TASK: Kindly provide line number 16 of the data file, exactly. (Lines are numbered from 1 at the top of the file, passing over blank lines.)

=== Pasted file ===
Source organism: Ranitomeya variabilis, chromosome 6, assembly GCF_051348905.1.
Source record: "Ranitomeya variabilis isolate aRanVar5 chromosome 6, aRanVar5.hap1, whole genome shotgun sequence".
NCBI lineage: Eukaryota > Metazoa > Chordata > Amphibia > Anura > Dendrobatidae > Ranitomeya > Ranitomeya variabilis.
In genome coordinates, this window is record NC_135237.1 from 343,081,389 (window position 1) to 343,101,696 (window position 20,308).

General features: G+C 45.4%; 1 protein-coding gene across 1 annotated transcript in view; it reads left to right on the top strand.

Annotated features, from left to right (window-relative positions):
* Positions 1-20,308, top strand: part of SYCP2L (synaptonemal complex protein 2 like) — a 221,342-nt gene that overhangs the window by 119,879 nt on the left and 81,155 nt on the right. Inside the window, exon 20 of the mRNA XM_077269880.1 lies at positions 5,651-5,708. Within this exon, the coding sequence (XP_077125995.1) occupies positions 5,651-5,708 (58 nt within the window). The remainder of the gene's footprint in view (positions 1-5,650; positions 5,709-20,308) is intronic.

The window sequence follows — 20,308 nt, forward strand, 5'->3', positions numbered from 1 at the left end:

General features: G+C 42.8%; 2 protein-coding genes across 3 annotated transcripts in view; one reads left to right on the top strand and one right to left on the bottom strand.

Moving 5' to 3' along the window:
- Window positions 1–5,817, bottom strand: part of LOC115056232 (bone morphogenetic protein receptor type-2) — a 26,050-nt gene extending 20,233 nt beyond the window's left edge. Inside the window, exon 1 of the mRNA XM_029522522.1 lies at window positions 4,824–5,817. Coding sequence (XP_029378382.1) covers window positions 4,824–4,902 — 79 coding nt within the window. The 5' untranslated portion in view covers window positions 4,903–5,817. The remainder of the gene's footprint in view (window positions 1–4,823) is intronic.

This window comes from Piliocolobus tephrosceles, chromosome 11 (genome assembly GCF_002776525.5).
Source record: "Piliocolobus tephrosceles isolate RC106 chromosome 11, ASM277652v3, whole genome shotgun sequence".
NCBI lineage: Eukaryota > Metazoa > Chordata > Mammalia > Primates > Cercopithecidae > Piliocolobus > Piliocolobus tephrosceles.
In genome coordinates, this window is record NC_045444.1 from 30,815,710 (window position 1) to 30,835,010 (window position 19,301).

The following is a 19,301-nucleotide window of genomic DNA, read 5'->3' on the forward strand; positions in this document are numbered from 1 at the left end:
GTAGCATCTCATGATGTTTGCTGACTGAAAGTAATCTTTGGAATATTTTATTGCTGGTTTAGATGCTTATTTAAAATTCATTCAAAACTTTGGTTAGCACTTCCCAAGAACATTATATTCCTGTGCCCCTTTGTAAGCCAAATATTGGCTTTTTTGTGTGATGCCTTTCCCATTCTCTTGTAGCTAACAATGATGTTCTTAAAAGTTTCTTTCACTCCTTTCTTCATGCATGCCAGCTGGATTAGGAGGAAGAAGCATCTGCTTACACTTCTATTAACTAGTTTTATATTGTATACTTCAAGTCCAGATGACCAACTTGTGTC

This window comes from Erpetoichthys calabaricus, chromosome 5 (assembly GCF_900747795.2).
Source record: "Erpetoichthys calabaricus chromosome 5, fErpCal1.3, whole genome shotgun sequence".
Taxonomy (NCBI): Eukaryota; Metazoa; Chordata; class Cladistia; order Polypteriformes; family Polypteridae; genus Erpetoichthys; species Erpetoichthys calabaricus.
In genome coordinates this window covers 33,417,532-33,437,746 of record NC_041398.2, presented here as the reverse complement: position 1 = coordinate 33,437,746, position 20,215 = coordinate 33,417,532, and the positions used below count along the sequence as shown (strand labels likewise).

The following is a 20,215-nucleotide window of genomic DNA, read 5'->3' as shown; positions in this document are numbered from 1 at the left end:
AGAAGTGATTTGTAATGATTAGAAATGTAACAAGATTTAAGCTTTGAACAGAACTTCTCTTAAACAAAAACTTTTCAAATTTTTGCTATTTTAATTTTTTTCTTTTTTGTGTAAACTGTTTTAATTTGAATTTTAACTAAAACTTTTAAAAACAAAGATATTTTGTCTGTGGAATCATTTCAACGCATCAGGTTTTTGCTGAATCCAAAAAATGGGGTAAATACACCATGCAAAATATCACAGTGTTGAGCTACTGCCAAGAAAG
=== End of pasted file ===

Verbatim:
The following is a 19,301-nucleotide window of genomic DNA, read 5'->3' on the forward strand; positions in this document are numbered from 1 at the left end: